"It was astonishingly simple. He used the fork first to mix a little splash of vinegar into an egg yolk, seasoning this with salt and pepper. Next, stirring briskly all the while with the tines of the fork, he began to whisk in olive oil.

"He covered the bottle's mouth with his thumb and lifted it high enough so that he could keep his eyes focused on the egg yolk. He shifted his thumb slightly, releasing the oil, at first drop by drop, then in a steady golden stream, as slender as a thread.

"For the first few minutes, the egg yolk simply absorbed the oil, which gave it a bright yellow greasy sheen, neither appetizing nor very promising. But the fork went on squeaking across the plate, the oil kept dripping down, and the collation began to thicken, lighten, mount up ... 'Here,' he said, finally, holding out the fork to me, a clot of the mayonnaise roosting at the end.

"I tasted. The experience wasn't rapturous, but it was, in its way, illuminatory. This was a mayonnaise with attitude -- all the more so after a childhood where one opted for Cain's or Hellmann's (almost as big a decision as deciding between Coke and Pepsi) ... This mayonnaise asked you not to choose but to decide if you were ready to move on, the way you might from Coca Cola to wine."


It is in the combination of narrative and thoughtful analysis that John is unlike other food writers. He is practitioner, philosopher, and scholar, whose field happens to be food. His writing makes you realize how much of a world is encapsulated in our attitudes about food. In the column exerted above he takes side trips -- discussing the classic cookbook author Elizabeth David, the chemistry of emulsions, etc. -- but returning to the "now":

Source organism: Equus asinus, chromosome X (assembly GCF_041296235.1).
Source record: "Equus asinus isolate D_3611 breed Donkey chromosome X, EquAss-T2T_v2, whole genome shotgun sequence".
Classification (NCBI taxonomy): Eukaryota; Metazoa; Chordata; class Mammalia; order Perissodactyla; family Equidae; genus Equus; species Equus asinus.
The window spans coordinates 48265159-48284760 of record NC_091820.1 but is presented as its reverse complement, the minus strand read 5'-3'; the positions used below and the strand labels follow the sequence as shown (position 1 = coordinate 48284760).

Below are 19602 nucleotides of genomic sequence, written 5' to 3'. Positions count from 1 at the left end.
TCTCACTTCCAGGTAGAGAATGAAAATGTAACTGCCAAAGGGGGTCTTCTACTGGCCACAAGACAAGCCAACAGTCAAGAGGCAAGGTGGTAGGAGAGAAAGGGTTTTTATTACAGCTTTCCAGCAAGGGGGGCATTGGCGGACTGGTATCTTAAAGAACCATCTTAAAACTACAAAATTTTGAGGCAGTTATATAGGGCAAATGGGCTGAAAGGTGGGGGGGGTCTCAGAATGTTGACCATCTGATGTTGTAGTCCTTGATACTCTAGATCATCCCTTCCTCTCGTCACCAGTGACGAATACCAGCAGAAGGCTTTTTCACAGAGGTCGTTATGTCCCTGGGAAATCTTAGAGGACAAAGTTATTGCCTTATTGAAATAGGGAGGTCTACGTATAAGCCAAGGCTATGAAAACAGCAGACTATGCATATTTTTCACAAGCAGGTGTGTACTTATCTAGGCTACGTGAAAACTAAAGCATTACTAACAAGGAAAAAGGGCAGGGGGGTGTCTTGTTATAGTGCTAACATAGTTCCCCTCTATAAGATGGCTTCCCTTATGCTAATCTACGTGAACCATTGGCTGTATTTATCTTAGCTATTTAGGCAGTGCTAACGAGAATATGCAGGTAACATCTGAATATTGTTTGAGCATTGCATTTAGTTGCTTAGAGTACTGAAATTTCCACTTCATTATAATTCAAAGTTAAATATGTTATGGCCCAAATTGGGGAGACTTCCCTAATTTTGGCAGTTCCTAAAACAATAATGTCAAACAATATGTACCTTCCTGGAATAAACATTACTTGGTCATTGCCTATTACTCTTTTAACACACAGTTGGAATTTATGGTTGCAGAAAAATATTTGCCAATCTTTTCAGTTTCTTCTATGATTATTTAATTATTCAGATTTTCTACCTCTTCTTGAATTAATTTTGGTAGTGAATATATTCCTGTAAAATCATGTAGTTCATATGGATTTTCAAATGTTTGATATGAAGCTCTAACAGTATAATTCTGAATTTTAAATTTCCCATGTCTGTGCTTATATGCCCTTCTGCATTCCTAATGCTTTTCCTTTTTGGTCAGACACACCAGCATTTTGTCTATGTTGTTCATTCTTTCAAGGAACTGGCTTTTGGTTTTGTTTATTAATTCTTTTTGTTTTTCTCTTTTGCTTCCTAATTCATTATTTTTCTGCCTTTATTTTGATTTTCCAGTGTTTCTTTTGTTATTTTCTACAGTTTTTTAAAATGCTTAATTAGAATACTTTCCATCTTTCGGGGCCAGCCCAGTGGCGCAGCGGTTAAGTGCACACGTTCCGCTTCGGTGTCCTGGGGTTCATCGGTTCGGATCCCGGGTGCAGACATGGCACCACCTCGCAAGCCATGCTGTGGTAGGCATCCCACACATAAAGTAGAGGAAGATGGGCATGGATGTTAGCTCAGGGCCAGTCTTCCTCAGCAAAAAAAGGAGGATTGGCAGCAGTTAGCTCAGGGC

"That experience is what comes to mind whenever I'm asked what 'simple cooking' means, and why I chose it to name this publication. Making mayonnaise this way may not be effortless -- the synonym many people associate with 'simple' -- but it is 'fundamental and straightforward,' which is to say the greatest effect conjured out of the fewest possible means."


Early issues of SC were mostly about the basic regional cuisines of the U.S. Just Another Bowl of Texas Red, his pamphlet on chili, now out of print, can be found in his book Serious Pig: An American Cook In Search of His Roots, but topics have ranged widely in recent years: Ecuador, West Africa, Kazakhstan, Korea. Even in a discussion about street food in China, however, the writer keeps touching base with American culture:


"In [America], there is nothing casual about casual eating. Food, even snack food, comes well-wrapped, both physically and metaphorically. Those wrappings signal order, sanitation, property boundaries and more ... At home, snack makings are hidden inside cabinets and the refrigerator, where they're packaged up in bags, jars, boxes, aseptic containers. Consequently the appetite isn't allowed to flow smoothly from the moment of hunger to that of fulfillment but continually brought up short along the way, like a dog on a leash. As a result, we end up spending more, eating more and enjoying it less."


To be continued ... Meanwhile, if your curiosity has been piqued, visit John and Matts' Web site:


E-mail Joseph Byrd at [email protected].



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Joseph Byrd